The event was so much fun and I really enjoyed getting to know the members of my team, as well as many of the Albanian volunteers who are students at the University.  It was nice to meet some people my age who are more liberal.  Volunteering still isn’t a big thing in Albania, so it was inspiring to see these young Albanian volunteers working side by side with each other and members of their teams.  The event would have been nothing without their help!

Even though the event was fun, there were still some aspects that I hope to help improve for next year.  This year Peace Corps did not have a role in helping out with the planning portion; we just had volunteers come for the actual event.  I hope to help out more with that process in the future alongside my country director. I want to implement more group activities during down-time so that people are not sitting around for several hours between activities with nothing to do. Parts of the event were a big disorganized and events were often not held at the correct time.  The final ceremony was over two hours late.  This was somewhat frustrating for me, but these situations continue to teach me more and more about my patience and how having a good attitude really makes or breaks a situation.  The event meant something to everyone involved and even though the schedule was not correct, it was still an amazing experience.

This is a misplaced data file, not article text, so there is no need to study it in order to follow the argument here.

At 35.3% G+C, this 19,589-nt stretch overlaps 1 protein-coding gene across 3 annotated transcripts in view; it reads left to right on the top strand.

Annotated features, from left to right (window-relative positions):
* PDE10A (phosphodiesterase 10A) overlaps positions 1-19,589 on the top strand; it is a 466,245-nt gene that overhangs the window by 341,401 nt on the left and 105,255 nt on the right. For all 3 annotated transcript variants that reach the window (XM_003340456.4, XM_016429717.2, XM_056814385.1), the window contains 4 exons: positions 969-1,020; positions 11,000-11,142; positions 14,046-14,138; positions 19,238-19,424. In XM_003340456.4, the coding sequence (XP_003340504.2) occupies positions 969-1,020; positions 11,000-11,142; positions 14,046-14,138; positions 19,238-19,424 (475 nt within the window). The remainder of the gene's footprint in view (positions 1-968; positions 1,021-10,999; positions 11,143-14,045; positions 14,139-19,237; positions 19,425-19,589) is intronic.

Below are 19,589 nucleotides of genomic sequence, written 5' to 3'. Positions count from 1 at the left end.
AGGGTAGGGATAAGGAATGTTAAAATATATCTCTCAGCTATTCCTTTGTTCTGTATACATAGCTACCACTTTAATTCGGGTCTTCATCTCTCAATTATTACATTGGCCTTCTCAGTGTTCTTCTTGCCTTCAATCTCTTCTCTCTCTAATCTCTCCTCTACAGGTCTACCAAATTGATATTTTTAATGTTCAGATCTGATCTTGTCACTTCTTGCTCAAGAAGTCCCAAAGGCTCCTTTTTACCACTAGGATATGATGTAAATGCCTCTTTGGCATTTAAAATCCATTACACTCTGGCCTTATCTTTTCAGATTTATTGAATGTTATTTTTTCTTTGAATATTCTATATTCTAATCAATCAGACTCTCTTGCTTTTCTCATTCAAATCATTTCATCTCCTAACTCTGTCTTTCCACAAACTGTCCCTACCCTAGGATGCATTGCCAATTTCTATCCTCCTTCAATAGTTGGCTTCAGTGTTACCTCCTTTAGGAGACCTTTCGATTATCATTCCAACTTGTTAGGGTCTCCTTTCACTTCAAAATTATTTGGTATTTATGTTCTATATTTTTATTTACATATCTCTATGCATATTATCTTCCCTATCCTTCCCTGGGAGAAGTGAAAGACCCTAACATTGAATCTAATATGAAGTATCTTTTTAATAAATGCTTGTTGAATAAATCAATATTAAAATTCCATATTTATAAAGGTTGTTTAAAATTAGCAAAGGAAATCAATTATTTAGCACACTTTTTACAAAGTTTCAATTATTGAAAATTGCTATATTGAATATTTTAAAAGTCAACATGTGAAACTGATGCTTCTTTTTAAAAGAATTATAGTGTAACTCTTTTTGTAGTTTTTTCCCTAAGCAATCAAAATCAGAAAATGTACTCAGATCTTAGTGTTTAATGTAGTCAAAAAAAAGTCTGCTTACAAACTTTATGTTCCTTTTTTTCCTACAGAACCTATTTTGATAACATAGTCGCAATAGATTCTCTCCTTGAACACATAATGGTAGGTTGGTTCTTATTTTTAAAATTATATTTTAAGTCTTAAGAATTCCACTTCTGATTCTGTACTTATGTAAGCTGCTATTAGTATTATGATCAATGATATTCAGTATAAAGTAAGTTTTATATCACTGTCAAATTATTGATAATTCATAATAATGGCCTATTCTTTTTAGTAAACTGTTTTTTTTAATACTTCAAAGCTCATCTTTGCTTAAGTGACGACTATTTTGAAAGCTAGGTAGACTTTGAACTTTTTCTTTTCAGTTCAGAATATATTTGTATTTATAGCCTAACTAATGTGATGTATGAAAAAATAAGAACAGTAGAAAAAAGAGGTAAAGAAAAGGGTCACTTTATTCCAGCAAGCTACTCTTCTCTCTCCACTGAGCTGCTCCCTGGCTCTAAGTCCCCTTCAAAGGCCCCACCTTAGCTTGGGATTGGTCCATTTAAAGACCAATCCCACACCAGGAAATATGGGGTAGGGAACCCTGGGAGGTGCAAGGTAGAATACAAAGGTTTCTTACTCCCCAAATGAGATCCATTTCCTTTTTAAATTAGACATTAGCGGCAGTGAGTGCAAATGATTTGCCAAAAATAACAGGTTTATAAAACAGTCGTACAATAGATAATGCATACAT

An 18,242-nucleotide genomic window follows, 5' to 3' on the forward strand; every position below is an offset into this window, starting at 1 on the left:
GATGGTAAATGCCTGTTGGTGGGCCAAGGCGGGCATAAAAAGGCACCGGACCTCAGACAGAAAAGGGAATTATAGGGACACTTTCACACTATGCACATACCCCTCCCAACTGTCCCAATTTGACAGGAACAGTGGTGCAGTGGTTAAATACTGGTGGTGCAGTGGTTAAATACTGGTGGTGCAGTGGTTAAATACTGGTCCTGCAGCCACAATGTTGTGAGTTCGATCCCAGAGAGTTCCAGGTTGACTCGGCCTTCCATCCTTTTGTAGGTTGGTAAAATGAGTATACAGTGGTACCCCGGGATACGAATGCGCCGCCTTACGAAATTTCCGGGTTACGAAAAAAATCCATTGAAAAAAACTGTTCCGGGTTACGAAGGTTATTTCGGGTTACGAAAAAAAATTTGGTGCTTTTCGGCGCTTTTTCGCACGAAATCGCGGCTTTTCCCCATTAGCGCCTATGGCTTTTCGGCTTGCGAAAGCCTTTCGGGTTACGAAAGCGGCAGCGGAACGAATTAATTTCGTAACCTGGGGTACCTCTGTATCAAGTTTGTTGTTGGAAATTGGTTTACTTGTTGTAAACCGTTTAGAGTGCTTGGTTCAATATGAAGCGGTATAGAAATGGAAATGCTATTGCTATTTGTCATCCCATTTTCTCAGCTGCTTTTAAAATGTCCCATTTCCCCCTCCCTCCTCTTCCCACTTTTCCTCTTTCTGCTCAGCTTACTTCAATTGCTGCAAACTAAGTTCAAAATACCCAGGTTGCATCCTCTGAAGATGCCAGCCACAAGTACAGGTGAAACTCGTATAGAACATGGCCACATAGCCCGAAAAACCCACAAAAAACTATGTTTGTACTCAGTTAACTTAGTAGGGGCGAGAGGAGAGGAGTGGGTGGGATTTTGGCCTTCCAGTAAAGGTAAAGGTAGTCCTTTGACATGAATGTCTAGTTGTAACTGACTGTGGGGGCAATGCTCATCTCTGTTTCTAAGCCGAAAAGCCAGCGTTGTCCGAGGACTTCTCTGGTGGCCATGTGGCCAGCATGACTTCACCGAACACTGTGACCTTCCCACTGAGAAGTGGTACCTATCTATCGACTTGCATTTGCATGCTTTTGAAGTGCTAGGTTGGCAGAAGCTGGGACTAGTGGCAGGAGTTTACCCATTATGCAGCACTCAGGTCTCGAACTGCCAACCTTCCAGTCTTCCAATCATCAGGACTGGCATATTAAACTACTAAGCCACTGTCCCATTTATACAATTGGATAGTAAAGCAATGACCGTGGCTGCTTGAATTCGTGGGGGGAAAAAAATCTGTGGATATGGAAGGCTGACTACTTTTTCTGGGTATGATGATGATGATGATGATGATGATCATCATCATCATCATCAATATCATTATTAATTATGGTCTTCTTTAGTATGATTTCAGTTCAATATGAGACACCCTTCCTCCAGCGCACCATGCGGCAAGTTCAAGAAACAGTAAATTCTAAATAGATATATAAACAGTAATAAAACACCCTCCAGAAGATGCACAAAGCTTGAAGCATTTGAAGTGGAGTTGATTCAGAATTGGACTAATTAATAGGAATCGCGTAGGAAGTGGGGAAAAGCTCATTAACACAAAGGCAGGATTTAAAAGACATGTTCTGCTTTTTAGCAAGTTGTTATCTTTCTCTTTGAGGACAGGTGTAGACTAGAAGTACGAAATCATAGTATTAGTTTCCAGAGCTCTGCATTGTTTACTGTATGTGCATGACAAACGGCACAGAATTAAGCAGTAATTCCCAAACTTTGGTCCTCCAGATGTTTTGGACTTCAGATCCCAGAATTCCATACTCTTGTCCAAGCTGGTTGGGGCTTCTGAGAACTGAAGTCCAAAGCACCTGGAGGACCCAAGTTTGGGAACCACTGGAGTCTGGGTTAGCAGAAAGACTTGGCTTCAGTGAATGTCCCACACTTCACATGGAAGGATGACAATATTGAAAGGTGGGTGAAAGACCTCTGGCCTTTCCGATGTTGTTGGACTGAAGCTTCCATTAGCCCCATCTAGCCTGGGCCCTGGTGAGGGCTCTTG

Some of the PCVs at the event.

Some of the PCVs at the event.

The PCV who helped make this whole event happen. Thanks Sarah!

The PCV who helped make this whole event happen. Thanks Sarah!

Jen and a member of her team! So cuteee.

Jen and a member of her team! So cute.

Dance partayyyy.

Dance partayyyy.

Trying to make the Olympics symbol (my idea)!!

Trying to make the Olympics symbol (my idea)!! Can you find me? *Hint I am in a red shirt.

The torch!

The torch!

Having chinese food in Tirana.

Having chinese food in Tirana.

Grupi Pogradec!

Grupi Pogradec!

Karaoke

Karaoke

Football (soccer)

Football (soccer)

Handing out with the boys.

Handing out with the boys.

Lori, my Albanian side-kick and back bone of the Pogradec group.

Lori, my Albanian side-kick and back bone of the Pogradec group.

Down-time activities.

Down-time activities.

My girls. :)

My girls. 🙂

We had fun taking photos. My girly!

We had fun taking photos. My girly is rockin those shades.

Another group photo.

Another group photo.

Vallë!

Vallë!

Our team volunteers!

Our team volunteers!

Basketball

Basketball

Team love.

Team love.

There was lots of dancing!

There was lots of dancing!

More circle dancing!

More circle dancing!

Episode 2: Mito eats a cheeseburger.

Episode 2: Mito eats a cheeseburger.

Messing around.

Messing around.

Pin-pong!

Pin-pong!

My dance buddy

My dance buddy

Some of the voluntees!

Some of the volunteers!

The final ceremony.

The final ceremony.

Setting up for the final ceremony.

Setting up for the final ceremony.

Team Elbasan pumping up the crowd during the final moments.

Team Elbasan pumping up the crowd during the final moments.

Our final ceremony performance. So amazing!

Our final ceremony performance. So amazing!

Some of the awards!

Some of the awards!

AND THE WONDERFUL VOLUNTEERS WHO MADE IT ALL POSSIBLE!!

AND THE WONDERFUL VOLUNTEERS WHO MADE IT ALL POSSIBLE!!

Gëzuar HALLOWEEN!!